“It is a testament to how well the team have come together that the reputation of the E-7A Wedgetail has flourished across Europe,” he said.

Deputy Commander United States Air Forces in Europe-Air Forces Africa Lieutenant General John D. Lamontagne also visited the Australian contingent during their deployment and boarded the E-7A Wedgetail for a flight.

Lieutenant General Lamontagne said partnering with the Australians on the Eastern Flank had been invaluable.

“The E-7A Wedgetail has significantly enhanced our situational awareness and bolstered interoperability with advanced command and control aircraft,” he said.

“I want to extend my gratitude to the Aussies and Wing Commander Darrin Lindsay and team for their exceptional service.”

Also during this deployment, in a first for the Wedgetail, the Australian contingent tested and implemented new de-icing and anti-icing procedures.

Wing Commander Lindsay said that was a massive accomplishment before Christmas.

“The team were able to produce, test and verify publications for cold weather operations within weeks of establishment in Germany,” he said.

“This documentation will now stand ready for the next E-7A operations within a cold environment.

“In establishing a footprint here, bringing in a lot of equipment, using that equipment and integrating with US personnel and equipment, we’ve all had to overcome subtle differences of work styles and culture – it’s to everyone’s credit that they were able to do that.

“The team formed as one operating unit even though our people here come from units across Canberra, Adelaide and mostly Newcastle.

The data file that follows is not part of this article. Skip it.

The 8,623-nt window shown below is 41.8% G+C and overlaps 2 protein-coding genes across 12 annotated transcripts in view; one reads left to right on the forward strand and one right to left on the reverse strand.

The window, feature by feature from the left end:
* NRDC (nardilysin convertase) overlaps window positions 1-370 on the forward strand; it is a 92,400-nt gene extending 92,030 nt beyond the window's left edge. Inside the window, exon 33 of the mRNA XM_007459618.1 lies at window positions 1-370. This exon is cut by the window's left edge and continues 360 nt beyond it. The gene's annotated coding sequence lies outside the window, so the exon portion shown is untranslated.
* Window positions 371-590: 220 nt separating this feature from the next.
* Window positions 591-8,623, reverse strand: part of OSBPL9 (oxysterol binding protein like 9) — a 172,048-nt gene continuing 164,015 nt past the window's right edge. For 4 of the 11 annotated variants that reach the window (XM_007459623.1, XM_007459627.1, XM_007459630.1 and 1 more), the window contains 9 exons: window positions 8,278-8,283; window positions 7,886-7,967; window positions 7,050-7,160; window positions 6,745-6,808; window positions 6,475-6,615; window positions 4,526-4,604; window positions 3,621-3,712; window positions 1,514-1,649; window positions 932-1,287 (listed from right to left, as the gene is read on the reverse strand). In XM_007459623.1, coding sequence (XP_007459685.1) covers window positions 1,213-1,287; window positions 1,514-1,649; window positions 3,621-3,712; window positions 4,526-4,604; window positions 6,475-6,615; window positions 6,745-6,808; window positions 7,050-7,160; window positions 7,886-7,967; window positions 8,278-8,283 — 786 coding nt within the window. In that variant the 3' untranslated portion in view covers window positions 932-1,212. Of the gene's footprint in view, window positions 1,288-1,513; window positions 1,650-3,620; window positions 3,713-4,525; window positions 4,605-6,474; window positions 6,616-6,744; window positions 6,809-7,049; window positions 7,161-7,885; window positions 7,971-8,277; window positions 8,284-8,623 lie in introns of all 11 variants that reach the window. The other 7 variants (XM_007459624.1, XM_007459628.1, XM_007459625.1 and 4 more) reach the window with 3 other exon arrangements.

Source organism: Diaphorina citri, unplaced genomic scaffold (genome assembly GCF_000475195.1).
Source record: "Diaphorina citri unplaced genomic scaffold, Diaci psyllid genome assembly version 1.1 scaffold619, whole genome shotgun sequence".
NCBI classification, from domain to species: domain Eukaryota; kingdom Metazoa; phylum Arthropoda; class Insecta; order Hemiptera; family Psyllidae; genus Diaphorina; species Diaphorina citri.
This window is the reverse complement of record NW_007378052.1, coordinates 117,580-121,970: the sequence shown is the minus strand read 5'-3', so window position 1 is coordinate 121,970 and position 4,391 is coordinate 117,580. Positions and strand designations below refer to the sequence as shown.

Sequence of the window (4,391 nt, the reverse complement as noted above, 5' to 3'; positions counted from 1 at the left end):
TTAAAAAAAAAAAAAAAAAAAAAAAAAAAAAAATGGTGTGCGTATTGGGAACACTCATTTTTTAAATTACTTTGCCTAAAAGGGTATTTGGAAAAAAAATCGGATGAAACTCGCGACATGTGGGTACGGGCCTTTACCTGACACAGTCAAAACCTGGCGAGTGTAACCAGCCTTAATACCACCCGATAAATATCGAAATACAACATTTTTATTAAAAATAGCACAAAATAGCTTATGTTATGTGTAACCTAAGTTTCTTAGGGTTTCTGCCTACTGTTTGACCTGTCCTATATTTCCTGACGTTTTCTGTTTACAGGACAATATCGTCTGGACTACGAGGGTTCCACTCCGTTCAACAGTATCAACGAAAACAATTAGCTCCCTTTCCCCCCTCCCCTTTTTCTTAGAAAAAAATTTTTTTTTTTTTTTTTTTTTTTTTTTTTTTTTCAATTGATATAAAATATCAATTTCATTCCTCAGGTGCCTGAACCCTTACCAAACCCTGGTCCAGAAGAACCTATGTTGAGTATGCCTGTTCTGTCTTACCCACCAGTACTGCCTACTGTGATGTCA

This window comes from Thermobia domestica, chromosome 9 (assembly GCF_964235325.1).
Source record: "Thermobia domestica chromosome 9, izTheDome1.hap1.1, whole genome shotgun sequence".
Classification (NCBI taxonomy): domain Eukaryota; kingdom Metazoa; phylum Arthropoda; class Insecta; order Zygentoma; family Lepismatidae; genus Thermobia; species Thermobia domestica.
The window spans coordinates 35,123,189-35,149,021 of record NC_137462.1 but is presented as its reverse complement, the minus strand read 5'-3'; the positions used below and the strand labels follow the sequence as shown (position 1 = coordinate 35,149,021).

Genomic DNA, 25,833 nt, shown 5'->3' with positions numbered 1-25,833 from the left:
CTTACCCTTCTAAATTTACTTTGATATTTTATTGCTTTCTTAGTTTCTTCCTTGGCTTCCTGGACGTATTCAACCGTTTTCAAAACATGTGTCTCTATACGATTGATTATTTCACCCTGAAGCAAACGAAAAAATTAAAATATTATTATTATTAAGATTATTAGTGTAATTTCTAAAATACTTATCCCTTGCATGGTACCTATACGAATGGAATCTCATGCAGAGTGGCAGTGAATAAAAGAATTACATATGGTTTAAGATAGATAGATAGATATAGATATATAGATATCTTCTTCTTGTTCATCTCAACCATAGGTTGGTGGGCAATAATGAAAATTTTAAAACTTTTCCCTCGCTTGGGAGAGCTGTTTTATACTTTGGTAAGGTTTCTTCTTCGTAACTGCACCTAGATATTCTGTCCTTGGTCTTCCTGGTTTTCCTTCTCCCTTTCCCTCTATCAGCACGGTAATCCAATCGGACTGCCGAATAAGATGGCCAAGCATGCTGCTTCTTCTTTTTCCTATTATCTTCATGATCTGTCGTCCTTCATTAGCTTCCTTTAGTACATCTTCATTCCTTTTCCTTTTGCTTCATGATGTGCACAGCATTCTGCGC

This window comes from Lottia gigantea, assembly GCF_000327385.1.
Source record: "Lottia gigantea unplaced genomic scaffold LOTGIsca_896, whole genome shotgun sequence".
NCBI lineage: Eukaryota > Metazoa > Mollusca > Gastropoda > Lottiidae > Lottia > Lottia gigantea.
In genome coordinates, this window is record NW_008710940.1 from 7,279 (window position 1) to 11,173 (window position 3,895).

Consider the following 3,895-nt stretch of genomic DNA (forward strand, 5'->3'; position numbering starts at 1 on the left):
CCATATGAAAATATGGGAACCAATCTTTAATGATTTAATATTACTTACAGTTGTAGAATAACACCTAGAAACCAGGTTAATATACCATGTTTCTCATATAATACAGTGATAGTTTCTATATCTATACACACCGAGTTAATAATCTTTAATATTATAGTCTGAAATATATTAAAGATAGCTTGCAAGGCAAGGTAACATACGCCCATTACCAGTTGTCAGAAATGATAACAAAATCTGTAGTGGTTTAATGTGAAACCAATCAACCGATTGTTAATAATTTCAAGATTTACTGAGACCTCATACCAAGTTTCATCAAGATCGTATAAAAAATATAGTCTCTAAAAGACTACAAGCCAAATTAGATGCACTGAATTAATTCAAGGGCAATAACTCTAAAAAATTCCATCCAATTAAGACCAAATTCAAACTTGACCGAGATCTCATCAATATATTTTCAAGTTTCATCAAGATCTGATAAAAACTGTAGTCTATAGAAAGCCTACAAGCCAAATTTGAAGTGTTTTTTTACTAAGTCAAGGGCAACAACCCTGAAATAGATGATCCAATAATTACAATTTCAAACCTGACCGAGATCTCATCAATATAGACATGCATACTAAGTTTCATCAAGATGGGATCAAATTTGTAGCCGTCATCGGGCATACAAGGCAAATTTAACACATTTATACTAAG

“Those external to 2 Squadron have melded right into the team and together they had grown a community here at Ramstein that supports the E-7A.

“We can take home a lot of good lessons regarding integrating with new nations.

“Initially, it presents challenges but then similarities appear and integration can occur, whether its maintenance workforce or aircrew, we are all taking home lessons learned.”

Wing Commander Lindsay said the crew were also thankful for opportunities to get out and about and meet the locals and see some of the surrounding countryside.

“It’s been a great opportunity to come to Europe, understand the European culture, integrate with the civilians and military within Germany and other nations nearby, which we don’t have the opportunity to do normally in Australia due to the size and tyranny of distance,” he said.

“As we now reflect upon our critical enabling role here in Germany, understanding the great accomplishments the team have achieved, I wish to recognise the continued support and sacrifices our family and friends have made.

“Each team member has forgone key moments with family and friends over the past few months to achieve the successes here in Germany.”







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Posted by Brian Hartigan

Managing Editor Contact Publishing Pty Ltd PO Box 3091 Minnamurra NSW 2533 AUSTRALIA